Scientists like to compare the light-harvesting antennae in biological photosystems to radio dishes. Both collect electromagnetic radiation and focus it on a “receiver.”
Sometimes when people talk about solar
energy, they tacitly assume that we’re stuck with some version of the silicon
solar cell and its technical and cost limitations.
The invention of the solar cell, in 1941,
was inspired by a newfound understanding of semiconductors, materials that can
use light energy to create mobile electrons—and ultimately an electrical
Silicon solar cells have almost nothing to
do with the biological photosystems in tree leaves and pond scum that use light
energy to push electrons across a membrane—and ultimately create sugars and
other organic molecules.
At the time, nobody understood these
complex assemblages of proteins and pigments well enough to exploit their
secrets for the design of solar cells.
But things have changed.
University in St. Louis’s Photosynthetic Antenna Research
Center (PARC) scientists are exploring native biological photosystems, building
hybrids that combine natural and synthetic parts, and building fully synthetic
analogs of natural systems.
One team has just succeeded in making a crucial
photosystem component—a light-harvesting antenna—from scratch. The new antenna
is modeled on the chlorosome found in green bacteria.
Chlorosomes are giant assemblies of pigment
molecules. Perhaps nature’s most spectacular light-harvesting antennae, they
allow green bacteria to photosynthesize even in the dim light in ocean deeps.
Dewey Holten, PhD, professor of chemistry
in Arts & Sciences, and collaborator Christine Kirmaier, PhD, research
professor of chemistry, are part of a team that is trying to make synthetic
chlorosomes. Holten and Kirmaier use ultra-fast laser spectroscopy and other
analytic techniques to follow the rapid-fire energy transfers in
His team’s latest results are described in
New Journal of Chemistry.
Biological systems that
capture the energy in sunlight and convert it to the energy of chemical bonds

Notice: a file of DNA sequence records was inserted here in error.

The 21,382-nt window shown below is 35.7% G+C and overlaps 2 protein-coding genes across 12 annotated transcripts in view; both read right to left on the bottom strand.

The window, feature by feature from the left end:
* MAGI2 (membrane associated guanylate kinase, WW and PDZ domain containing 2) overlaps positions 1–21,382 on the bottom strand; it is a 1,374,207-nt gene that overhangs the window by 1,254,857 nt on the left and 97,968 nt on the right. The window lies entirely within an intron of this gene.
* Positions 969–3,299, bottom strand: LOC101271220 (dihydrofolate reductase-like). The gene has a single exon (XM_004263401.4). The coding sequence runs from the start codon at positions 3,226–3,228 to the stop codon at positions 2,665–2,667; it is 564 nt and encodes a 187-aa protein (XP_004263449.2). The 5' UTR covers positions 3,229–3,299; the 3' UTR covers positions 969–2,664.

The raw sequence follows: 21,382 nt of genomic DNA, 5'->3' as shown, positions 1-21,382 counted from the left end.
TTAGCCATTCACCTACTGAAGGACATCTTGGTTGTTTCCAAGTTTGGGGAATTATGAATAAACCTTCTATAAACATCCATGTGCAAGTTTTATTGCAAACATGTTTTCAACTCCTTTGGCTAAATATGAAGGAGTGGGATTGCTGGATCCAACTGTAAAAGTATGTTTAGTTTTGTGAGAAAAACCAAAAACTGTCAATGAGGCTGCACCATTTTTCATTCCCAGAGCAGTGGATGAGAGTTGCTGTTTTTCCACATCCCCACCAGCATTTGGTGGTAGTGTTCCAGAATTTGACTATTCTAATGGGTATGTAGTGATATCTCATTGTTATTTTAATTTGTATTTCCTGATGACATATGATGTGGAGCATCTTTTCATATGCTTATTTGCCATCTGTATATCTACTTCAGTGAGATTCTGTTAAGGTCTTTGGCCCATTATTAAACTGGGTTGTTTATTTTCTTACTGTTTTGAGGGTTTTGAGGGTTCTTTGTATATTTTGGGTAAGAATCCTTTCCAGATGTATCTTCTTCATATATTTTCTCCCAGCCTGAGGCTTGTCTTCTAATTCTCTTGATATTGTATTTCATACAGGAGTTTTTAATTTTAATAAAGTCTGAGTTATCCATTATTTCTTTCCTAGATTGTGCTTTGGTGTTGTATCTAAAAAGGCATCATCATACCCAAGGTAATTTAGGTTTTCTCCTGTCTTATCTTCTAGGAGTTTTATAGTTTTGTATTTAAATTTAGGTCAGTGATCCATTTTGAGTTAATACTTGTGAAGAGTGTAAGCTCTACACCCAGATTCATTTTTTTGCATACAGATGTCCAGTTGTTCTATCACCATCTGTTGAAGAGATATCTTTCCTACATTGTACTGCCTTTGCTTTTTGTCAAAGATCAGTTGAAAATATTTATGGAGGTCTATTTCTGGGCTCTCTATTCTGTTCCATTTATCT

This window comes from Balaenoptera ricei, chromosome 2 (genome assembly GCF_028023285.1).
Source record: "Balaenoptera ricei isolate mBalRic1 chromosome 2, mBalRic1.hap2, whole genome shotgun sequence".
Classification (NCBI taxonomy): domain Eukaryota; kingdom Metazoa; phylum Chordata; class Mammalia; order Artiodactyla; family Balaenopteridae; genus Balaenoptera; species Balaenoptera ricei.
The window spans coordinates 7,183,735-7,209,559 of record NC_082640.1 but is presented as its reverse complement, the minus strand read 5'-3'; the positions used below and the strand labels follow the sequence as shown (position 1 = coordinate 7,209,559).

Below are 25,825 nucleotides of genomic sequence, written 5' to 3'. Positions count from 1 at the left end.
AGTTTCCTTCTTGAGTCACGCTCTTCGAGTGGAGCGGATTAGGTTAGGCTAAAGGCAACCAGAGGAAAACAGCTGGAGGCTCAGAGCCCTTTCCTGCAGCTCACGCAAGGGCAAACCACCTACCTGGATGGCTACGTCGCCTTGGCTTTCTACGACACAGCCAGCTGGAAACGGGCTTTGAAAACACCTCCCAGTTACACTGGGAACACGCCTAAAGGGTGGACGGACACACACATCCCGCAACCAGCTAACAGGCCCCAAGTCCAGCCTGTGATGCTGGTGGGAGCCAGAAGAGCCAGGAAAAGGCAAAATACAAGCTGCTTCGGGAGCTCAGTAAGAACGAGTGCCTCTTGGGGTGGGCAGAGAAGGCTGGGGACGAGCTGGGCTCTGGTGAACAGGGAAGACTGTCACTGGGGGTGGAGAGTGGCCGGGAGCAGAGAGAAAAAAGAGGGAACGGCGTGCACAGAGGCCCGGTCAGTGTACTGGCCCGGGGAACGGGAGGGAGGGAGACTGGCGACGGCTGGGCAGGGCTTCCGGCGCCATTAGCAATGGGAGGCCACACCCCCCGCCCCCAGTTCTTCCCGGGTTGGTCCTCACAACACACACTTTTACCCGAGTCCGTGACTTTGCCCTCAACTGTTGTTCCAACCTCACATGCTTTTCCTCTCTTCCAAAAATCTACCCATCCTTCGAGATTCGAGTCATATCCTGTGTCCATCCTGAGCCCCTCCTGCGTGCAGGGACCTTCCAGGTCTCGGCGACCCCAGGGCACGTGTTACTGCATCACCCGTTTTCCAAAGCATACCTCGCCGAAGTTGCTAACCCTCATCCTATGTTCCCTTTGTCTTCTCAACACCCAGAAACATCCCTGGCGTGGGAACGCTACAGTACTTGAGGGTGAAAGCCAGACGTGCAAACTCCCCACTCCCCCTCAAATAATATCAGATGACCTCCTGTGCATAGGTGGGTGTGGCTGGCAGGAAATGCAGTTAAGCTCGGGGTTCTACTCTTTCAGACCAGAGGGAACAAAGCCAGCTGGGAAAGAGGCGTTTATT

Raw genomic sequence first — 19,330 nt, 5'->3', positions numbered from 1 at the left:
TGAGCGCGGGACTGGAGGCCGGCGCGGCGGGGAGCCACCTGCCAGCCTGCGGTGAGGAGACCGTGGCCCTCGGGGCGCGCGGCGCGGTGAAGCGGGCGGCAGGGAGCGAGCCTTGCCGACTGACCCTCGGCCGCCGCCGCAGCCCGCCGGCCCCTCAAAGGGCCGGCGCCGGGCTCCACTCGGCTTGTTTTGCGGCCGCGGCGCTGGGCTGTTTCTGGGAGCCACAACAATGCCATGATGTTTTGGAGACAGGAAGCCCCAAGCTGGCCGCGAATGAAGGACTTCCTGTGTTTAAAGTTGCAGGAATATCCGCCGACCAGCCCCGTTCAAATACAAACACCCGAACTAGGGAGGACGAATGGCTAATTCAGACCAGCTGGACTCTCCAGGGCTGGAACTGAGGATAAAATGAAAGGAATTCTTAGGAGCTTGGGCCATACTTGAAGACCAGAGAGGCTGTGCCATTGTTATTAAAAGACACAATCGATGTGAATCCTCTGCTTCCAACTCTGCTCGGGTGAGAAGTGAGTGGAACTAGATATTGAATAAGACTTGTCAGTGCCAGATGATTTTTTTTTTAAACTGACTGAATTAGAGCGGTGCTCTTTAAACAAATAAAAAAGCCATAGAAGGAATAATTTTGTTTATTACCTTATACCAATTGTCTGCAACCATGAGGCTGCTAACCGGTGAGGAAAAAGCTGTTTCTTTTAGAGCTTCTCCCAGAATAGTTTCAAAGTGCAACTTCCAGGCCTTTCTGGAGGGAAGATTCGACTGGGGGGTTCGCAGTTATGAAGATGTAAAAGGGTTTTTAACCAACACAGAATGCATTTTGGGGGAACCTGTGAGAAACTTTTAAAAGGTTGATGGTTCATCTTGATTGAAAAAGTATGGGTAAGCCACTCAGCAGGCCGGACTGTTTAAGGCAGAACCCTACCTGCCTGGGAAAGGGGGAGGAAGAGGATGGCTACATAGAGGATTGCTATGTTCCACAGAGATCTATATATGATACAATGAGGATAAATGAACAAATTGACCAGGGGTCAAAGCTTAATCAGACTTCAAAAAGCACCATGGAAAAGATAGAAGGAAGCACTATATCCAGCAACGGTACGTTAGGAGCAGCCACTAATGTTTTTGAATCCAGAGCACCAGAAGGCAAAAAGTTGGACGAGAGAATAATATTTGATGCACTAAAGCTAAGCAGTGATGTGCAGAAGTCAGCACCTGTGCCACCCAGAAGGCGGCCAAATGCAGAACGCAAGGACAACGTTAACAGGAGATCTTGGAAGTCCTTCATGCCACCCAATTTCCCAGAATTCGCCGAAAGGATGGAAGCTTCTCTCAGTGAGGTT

come in many varieties, but they all have two basic parts: the light-harvesting
complexes, or antennae, and the reaction center complexes. The antennae consist
of many pigment molecules that absorb photons and pass the excitation energy to
the reaction centers.
In the reaction centers, the excitation
energy sets off a chain of reactions that create ATP, a molecule often called
the energy currency of the cell because the energy stored ATP powers most
cellular work. Cellular organelles selectively break those bonds in ATP
molecules when they need an energy hit for cellular work.
Green bacteria, which live in the lower
layers of ponds, lakes, and marine environments, and in the surface layers of
sediments, have evolved large and efficient light-harvesting antennae very
different from those found in plants bathing in sunlight on Earth’s surface.
The antennae consist of highly organized 3D
systems of as many as 250,000 pigment molecules that absorb light and funnel
the light energy through a pigment/protein complex called a baseplate to a
reaction center, where it triggers chemical reactions that ultimately produce
In plants and algae (and in the baseplate
in the green bacteria) photo pigments are bound to protein scaffolds, which
space and orient the pigment molecules in such a way that energy is efficiently
transferred between them.
But chlorosomes don’t have a protein
scaffold. Instead the pigment molecules self-assemble into a structure that
supports the rapid migration of excitation energy.
This is intriguing because it suggests
chlorosome mimics might be easier to incorporate in the design of solar devices
than biomimetics that are made of proteins as well as pigments.
The photosystem in green bacteria consists of a light-harvesting antenna called a chlorosome and a reaction center. The energy of the light the pigments absorb is transferred to the reaction center (red) through a protein-pigment antenna complex called the baseplate (gold). The antenna (green) is made of rod-shaped aggregates of pigment molecules. Source: Blankenship/WUSTL”
The goal of the work described in the latest journal article was to see whether
synthesized pigment molecules could be induced to self-assemble. The process by
which the pigments align and bond is not well understood.
“The structure of the pigment assemblies
in chlorosomes is the subject of intense debate,” Holten says, “and there are